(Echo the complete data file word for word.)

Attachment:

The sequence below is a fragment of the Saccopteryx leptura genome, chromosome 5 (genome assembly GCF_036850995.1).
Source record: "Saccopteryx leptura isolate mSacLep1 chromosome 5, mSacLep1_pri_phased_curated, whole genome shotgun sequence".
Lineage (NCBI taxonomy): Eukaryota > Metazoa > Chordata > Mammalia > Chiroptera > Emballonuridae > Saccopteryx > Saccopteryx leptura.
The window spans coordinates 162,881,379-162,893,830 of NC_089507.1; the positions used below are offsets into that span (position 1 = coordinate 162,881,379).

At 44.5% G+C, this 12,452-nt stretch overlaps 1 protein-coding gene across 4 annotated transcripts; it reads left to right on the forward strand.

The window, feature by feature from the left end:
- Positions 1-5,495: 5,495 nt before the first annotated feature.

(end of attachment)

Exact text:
The sequence below is a fragment of the Saccopteryx leptura genome, chromosome 5 (genome assembly GCF_036850995.1).
Source record: "Saccopteryx leptura isolate mSacLep1 chromosome 5, mSacLep1_pri_phased_curated, whole genome shotgun sequence".
Lineage (NCBI taxonomy): Eukaryota > Metazoa > Chordata > Mammalia > Chiroptera > Emballonuridae > Saccopteryx > Saccopteryx leptura.
The window spans coordinates 162,881,379-162,893,830 of NC_089507.1; the positions used below are offsets into that span (position 1 = coordinate 162,881,379).

At 44.5% G+C, this 12,452-nt stretch overlaps 1 protein-coding gene across 4 annotated transcripts; it reads left to right on the forward strand.

The window, feature by feature from the left end:
- Positions 1-5,495: 5,495 nt before the first annotated feature.